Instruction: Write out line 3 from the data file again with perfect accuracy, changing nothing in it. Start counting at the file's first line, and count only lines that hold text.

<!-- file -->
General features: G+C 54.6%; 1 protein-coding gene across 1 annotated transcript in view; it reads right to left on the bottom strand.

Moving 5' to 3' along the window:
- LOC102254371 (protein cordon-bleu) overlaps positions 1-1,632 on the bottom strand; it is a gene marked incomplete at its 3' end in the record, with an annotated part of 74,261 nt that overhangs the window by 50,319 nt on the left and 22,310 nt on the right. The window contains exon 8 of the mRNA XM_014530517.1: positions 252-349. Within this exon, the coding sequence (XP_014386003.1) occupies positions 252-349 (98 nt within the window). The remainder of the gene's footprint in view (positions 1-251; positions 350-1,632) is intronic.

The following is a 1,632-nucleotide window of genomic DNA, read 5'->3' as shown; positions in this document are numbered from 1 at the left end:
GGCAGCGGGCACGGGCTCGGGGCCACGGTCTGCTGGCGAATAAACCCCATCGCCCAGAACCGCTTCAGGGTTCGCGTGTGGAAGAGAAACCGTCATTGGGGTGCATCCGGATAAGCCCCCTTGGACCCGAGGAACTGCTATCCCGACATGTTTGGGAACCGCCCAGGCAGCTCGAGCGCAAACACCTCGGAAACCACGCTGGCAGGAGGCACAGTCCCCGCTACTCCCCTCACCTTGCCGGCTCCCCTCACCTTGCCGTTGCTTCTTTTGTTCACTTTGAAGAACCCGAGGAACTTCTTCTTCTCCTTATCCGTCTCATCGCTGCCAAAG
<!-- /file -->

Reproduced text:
- LOC102254371 (protein cordon-bleu) overlaps positions 1-1,632 on the bottom strand; it is a gene marked incomplete at its 3' end in the record, with an annotated part of 74,261 nt that overhangs the window by 50,319 nt on the left and 22,310 nt on the right. The window contains exon 8 of the mRNA XM_014530517.1: positions 252-349. Within this exon, the coding sequence (XP_014386003.1) occupies positions 252-349 (98 nt within the window). The remainder of the gene's footprint in view (positions 1-251; positions 350-1,632) is intronic.